Coastal edges with indigenous vegetation, trees and water plants, fish, birds, and even some coypuses (a sort of otter or water rodent) are the new setting for the Matanza-Riachuelo Watershed, which seems to have changed for good.
The typical picture of abandoned ships, destroyed wharves or cars sunk on the bed of the Riachuelo are now a distant memory. The unpleasant and distinctive smell after two centuries of pollution is not felt anymore either.
Now, after the cleaning works in the watershed, after the decision of the Mendoza Case, the traditional waterway which serves as a southern border for Buenos Aires City, which had become a true outdoor polluted deposit of industrial and toxic waste, is navigable once again. At least the section from the confluence with the River Plate up to the Nicolás Avellaneda Bridge, a few metres away from the Rocha Bend, can be used for tourism.
The decision was made after a motion filed before Federal Morón Criminal and Correctional Court no. 2 – which had suspended the navigability of the Matanza-Riachuelo River in 2011 – by the national Tourism & Sports Ministry with a view to encouraging river navigation in order to “promote sustainable environmentally-friendly tourism and recover a relationship with the river.”
From the portfolio headed by Matías Lammens they state that the plan is “for the boat service to unite the Delta with Quilmes to have a stop at La Boca and to begin operating by the end of the year.”
“The watershed’s situation has changed a lot in the last 15 years, but in the case of navigation, when the judge suspended it in 2011, the Riachuelo was different. The situation changed substantially, and thus the judge lifted the prohibition in that section,” said Martín Sabbatella, head of the Acumar Matanza-Riachuelo Watershed Authority.
“To be able to navigate the Riachuelo is a turning point between the original state of the waterway and its current condition. There’s still plenty of work to be done,” said Fabio Márquez, director of Acumar’s Social Participation Commission.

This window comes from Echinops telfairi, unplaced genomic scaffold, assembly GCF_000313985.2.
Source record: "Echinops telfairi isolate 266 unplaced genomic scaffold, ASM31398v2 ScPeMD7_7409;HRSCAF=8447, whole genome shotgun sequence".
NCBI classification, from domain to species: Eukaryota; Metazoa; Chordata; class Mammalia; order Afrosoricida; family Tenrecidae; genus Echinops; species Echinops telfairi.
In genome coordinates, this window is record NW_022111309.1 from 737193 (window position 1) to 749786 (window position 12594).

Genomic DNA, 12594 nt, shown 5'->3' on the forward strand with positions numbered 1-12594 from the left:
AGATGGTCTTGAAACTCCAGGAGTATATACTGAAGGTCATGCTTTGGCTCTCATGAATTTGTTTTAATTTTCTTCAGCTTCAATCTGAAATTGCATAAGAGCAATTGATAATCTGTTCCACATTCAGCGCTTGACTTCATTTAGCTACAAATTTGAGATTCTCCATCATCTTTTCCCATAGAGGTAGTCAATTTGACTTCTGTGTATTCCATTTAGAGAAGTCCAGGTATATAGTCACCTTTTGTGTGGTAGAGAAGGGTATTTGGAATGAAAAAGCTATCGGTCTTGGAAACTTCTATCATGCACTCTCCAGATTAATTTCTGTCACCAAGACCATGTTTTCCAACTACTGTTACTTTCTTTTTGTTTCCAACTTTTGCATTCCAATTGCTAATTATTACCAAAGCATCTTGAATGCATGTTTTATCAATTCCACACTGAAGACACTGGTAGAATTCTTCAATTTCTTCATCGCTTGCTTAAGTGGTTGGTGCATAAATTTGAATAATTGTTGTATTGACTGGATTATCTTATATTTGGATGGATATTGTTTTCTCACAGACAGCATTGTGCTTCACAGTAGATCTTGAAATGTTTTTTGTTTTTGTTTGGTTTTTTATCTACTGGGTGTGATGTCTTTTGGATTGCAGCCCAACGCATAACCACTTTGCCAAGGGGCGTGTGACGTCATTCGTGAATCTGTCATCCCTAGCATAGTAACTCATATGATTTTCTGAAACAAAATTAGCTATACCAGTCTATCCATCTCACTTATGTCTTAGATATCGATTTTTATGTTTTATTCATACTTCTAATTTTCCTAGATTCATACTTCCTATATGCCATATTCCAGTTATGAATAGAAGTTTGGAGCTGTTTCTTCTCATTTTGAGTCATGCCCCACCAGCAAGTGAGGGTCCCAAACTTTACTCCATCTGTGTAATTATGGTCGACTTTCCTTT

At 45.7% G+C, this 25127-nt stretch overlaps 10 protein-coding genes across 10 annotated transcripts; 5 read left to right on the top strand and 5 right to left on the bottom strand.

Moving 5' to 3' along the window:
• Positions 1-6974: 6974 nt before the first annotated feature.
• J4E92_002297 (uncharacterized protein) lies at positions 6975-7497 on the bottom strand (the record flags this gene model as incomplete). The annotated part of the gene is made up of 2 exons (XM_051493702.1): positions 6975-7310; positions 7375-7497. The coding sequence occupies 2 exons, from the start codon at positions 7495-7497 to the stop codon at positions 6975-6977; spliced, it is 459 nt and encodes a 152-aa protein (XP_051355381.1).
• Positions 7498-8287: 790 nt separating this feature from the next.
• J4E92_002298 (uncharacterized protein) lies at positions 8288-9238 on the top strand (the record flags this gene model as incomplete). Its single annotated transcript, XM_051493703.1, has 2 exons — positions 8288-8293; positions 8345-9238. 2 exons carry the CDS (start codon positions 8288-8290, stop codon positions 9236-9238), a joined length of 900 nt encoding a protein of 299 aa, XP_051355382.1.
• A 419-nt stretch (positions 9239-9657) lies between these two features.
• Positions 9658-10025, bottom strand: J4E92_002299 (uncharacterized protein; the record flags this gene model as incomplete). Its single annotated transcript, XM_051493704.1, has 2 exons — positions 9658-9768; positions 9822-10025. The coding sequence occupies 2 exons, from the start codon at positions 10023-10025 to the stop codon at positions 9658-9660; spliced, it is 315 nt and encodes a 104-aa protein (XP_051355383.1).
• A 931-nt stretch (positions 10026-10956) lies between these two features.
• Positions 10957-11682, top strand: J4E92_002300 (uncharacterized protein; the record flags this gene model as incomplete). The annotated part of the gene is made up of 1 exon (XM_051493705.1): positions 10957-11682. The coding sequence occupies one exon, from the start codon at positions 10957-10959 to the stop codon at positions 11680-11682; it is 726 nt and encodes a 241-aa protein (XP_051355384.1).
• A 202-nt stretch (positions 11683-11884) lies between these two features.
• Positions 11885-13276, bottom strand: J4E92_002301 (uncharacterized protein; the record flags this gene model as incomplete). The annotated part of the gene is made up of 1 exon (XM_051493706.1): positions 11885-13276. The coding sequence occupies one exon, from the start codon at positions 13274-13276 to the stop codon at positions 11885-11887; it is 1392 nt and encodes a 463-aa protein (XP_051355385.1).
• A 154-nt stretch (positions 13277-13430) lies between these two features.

“Navigating means rubbish doesn’t get tangled in the propeller anymore, without nauseating smells and even observing a restored landscape on its banks which was not there 15 years ago,” he added.
Perfil had the chance to navigate the section from the Acumar quay, by the old Bosch Bridge, up to the confluence with the River Plate and check first-hand the true state of the river.
The old setting of floating rubbish, abandoned ships or banks occupied by underprivileged homes or unlawful industrial facilities has been replaced by an image of water birds and parks with playgrounds on the edges. Fish can also be seen.
“Now you can see the riverbanks with spontaneous indigenous vegetation, water plants or marshes which generate phytoremediation. That is, they are plants that absorb pollution and act by naturally cleaning the river. They are indicators that the river is doing better,” stated Márquez during the boat ride.
After cleaning works conducted by Acumar, different species of birds can be seen all along the watershed depending on the time of the year. Around this time, for instance, coots, yellow-billed teals, cormorants, white herons, turtles and coypuses. Wild fauna that did not exist before and is now part of the territory.
“There’s still a lot of work to be done, but these references give us the encouragement that we’re on the right path. That things are being done properly. Anyway, and regardless of investment and everyday management, there is a resource that can’t be bought, and that’s time. It’s an essential resource that helps sustain these types of policies,” Márquez stated.
“These issues are not solved overnight. In London, for example, they’ve been doing environmental cleaning for over 70 years and they still can’t swim there. The same goes for the Seine, in Paris, where they banned water sports in the upcoming 2024 Olympic Games due to its current levels of pollution,” he concluded.